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$\chi ^2$ Fitting

We now know enough symbol manipulation systems vocabulary to attempt some real computation. There are still a few small bits and pieces that we have to learn, but we'll learn about them on the go.

Assume that you have a set of N data points yi and xi, $i = 1\ldots N$. Furthermore assume that the dependence between y and x is to be modelled by a linear relationship:

y(x) = a + b x

If points yi have been measured with accuracy $\sigma _i$, then the $\chi ^2$ merit function, whose minimum with respect to a and byields the best fit is

\begin{displaymath}\chi^2(a, b) = \sum_{i=1}^N \left(\frac{y_i - a - b x_i}{\sigma_i}\right)^2
\end{displaymath}

In the following, we will evaluate expressions for a and b that minimise $\chi ^2$, and the corresponding uncertainties, $\sigma_a$and $\sigma_b$. We begin by doing it in Maxima. It is also in the Maxima section that we discuss the relevant mathematics and problems that, as you will see, affect Maple and Mathematica as well (there are some subtle bugs in all three). Since the general methodology, as well as the general mechanics are going to be very similar in all three systems, you should study all three sections that follow, in order to gain a better understanding of how these things work in practice, and what possible pitfalls you may encounter.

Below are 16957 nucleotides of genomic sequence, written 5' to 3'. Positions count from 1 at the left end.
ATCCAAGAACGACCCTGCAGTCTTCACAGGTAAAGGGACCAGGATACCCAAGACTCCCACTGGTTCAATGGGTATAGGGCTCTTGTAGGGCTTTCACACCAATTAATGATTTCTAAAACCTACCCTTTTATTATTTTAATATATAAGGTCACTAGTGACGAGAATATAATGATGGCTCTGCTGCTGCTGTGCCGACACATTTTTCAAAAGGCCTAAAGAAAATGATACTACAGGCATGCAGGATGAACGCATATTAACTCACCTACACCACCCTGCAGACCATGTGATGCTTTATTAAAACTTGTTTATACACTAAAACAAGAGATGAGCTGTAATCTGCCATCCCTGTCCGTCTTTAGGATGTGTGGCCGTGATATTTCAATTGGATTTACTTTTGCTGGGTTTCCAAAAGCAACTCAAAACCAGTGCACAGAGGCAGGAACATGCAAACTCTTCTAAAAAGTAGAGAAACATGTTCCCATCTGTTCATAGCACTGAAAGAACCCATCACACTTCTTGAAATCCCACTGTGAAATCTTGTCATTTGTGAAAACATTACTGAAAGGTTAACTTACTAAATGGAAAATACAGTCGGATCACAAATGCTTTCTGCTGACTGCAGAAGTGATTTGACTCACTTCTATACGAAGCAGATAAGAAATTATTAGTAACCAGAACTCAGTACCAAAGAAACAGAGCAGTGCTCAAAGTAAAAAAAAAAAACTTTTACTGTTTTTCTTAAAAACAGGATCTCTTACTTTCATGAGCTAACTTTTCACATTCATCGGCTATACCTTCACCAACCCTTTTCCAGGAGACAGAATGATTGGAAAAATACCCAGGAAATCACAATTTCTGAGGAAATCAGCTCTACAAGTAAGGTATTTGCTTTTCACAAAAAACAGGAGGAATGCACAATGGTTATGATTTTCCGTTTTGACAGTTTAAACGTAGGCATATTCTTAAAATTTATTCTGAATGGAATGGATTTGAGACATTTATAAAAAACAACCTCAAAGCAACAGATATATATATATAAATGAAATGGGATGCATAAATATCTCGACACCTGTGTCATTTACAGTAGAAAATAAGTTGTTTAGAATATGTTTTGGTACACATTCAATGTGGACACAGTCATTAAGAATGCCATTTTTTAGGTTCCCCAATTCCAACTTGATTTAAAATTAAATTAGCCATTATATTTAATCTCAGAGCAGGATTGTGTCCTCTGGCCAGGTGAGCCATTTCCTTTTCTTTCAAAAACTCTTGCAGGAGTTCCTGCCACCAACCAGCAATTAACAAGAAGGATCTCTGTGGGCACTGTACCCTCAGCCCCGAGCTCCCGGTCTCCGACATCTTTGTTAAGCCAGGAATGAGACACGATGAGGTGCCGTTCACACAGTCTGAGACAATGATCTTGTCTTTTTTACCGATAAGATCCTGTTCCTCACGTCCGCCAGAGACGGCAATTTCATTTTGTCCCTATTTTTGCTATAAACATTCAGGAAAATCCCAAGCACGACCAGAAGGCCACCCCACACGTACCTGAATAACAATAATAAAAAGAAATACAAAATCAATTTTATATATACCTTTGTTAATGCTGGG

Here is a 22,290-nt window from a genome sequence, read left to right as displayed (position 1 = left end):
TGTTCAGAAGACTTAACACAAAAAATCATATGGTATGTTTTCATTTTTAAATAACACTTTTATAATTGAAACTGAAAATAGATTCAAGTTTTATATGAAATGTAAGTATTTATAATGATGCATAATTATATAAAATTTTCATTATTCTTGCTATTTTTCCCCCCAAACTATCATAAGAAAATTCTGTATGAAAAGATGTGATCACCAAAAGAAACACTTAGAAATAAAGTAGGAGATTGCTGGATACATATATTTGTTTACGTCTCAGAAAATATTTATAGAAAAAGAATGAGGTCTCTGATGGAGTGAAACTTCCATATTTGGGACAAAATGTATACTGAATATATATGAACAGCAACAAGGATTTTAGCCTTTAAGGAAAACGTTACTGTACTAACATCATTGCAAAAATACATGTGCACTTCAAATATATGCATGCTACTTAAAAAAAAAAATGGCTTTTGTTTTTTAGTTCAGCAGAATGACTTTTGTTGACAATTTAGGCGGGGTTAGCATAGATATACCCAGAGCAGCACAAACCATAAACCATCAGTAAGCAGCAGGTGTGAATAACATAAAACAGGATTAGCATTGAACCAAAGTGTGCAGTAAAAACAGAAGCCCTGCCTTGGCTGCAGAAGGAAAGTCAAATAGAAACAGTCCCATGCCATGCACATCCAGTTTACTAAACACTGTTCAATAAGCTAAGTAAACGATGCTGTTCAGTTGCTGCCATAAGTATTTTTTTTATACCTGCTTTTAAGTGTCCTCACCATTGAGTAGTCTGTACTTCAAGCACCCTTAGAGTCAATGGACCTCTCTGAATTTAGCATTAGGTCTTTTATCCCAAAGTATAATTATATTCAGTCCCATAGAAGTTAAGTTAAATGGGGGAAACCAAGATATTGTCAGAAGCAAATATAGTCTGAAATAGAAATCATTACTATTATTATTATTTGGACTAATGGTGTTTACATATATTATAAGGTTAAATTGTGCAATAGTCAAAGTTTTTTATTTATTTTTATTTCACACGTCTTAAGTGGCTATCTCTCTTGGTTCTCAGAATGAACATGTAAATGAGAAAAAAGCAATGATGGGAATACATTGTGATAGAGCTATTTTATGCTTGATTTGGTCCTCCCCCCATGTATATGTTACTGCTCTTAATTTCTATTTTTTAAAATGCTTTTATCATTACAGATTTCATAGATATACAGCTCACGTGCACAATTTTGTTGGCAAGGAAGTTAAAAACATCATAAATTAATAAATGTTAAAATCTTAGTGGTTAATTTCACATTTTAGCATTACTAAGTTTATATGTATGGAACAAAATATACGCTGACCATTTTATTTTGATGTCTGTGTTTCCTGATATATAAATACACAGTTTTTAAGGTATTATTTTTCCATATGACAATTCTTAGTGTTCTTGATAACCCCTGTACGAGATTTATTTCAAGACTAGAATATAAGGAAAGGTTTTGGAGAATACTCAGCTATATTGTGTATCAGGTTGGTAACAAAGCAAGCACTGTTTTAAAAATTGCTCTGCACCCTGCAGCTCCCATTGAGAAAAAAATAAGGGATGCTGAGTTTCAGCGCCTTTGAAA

It is also in the following Maxima section that we write down in an orderly fashion all $\chi ^2$ related results and formulas. We will use these in the next chapter, which will discuss the expanding Universe.



 
next up previous index
Next: Fitting in Maxima Up: The Playsome Threesome: Maxima, Previous: Differentiating a Function
Zdzislaw Meglicki
2001-02-26